In light of our dialogue work with Atheists and Humanists, we found this article by John L. Allen, Jr. in Crux to be quite thought provoking. We re-present his article for you here with the one caveat. Mr. Allen seems to naively equate Atheists with Richard Dawkins or Christopher Hitchins, not realizing perhaps these two do not represent many Humanists and Atheists who are not so negative about religious persons. As much diversity and division there is among Christians, you can find similar differences among Atheists and Humanists. For more information about our work in this area click here.
This week, Holy Week no less, two stories broke that together illustrate a towering irony about the rise of violent Islamic extremism: In a growing number of places these days, nobody has more in common than Christians and atheists.
In Kenya, the militant Islamic group Al-Shabaab launched an assault on Garissa University College, beginning by shooting up a Christian prayer service. The gunmen then moved on, leaving Muslims unharmed while killing or abducting Christians. All told, 147 people are believed to have died.
It’s not clear if the militants deliberately chose one of the holiest days on the Christian calendar for the assault, though Christmas and Easter tend to be periods of special risk for Christian minorities in many parts of the world.
In Bangladesh, a blogger passionately opposed to religious fundamentalism named Washiqur Rahman was hacked to death in Dhaka by two men wielding knives and meat cleavers. It followed the eerily similar murder of Bangladeshi-American atheist blogger Avijit Roy in late February. Roy was assaulted by two men with machetes.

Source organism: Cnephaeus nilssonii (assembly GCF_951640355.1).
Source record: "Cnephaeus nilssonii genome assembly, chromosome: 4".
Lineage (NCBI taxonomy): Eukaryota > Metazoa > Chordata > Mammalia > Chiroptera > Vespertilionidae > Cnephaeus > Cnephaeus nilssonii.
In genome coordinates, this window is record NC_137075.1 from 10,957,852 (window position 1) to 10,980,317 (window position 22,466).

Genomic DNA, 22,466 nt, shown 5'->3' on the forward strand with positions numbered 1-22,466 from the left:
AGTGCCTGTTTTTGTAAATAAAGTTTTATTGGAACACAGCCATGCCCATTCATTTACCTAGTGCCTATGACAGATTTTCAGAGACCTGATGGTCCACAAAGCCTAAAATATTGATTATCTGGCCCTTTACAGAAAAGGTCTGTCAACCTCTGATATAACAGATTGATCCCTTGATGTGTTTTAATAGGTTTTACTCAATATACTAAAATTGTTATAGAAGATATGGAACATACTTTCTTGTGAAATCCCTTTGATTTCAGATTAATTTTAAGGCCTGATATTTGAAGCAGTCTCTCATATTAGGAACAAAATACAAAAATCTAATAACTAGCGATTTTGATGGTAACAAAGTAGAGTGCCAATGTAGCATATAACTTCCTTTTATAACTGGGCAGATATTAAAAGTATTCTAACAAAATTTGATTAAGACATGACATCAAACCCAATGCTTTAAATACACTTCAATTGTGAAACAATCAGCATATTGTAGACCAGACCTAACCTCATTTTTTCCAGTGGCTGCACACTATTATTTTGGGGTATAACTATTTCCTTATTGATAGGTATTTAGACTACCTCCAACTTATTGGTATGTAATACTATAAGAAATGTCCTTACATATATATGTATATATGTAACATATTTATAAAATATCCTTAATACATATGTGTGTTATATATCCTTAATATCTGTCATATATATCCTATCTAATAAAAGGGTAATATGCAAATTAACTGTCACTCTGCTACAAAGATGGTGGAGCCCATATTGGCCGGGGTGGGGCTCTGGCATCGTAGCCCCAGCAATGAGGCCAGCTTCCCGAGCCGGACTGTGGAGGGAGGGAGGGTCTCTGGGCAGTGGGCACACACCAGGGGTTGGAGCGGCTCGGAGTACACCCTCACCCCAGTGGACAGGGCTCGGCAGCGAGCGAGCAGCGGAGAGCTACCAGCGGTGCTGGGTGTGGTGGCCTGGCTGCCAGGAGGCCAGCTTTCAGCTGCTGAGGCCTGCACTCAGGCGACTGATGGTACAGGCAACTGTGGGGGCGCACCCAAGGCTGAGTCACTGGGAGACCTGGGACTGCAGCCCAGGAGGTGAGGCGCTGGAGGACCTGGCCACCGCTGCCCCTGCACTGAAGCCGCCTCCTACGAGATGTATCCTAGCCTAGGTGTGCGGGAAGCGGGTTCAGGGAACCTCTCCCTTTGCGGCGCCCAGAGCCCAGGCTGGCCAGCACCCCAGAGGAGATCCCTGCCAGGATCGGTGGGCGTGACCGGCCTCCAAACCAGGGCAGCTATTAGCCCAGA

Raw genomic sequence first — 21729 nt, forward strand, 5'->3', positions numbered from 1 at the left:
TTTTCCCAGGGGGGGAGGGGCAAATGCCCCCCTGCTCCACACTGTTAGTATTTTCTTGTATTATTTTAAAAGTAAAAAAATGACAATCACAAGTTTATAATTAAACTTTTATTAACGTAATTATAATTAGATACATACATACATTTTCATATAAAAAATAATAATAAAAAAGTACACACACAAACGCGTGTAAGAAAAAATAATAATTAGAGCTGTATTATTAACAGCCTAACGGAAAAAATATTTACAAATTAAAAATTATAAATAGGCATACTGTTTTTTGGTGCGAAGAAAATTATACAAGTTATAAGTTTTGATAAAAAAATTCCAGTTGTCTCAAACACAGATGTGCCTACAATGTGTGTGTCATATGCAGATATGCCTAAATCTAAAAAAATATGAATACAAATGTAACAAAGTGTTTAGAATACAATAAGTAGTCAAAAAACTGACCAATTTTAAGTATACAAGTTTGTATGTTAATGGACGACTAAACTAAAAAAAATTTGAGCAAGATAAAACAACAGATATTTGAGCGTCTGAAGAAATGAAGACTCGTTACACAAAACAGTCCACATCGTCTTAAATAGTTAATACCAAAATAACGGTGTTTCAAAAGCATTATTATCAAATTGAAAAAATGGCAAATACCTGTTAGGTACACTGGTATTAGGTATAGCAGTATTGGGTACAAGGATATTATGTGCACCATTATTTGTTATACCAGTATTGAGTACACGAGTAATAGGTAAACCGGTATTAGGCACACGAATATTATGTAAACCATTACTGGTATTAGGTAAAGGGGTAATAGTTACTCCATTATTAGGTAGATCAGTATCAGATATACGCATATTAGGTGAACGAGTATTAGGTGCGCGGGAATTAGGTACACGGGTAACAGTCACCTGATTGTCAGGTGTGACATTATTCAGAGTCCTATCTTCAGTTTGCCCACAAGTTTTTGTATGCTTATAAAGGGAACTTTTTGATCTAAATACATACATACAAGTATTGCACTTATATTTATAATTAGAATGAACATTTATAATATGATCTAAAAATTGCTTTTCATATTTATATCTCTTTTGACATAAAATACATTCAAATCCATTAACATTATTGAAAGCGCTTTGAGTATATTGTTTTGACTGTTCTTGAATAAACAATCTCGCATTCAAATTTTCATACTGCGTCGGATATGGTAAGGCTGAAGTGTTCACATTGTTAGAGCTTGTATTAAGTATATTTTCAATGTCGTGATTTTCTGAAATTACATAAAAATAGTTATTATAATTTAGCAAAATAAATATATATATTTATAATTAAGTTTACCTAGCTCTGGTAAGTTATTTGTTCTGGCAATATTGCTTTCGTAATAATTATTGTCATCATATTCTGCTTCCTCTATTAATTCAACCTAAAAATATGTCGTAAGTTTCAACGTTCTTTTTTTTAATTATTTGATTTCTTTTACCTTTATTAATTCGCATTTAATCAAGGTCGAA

Reports out of Bangladesh assert that over the past two years, several other atheist bloggers have either been murdered or died under mysterious circumstances.
Both these Kenyan and Bangladeshi victims were targeted not just for being non-Muslims, but a specific kind of non-Muslim.
Among Islamic radicals incensed with the West, no two groups stir rage like Christians and atheists. Christians symbolize the perceived sins of the Western past, while atheists embody what Islamists see as the decadence and apostasy of the Western present.
In Europe and North America, we tend to think the primary cultural fault line pits liberals against conservatives, with religious believers often concentrated on one side. American pollsters, for instance, say one good predictor of whether someone will vote Republican or Democrat is how often that person goes to church.
In much of the rest of the world, that’s just not how things align.
Instead, the clash that matters is between those who support a secular state and those seeking to impose theocracy by force. Radical Islam tends to be the most lethal version of the latter option, but it takes other forms, too, including Buddhist radicalism in Sri Lanka and Myanmar, Hindu extremism in India, and even forms of Christian militancy in conflict zones such as the Central African Republic.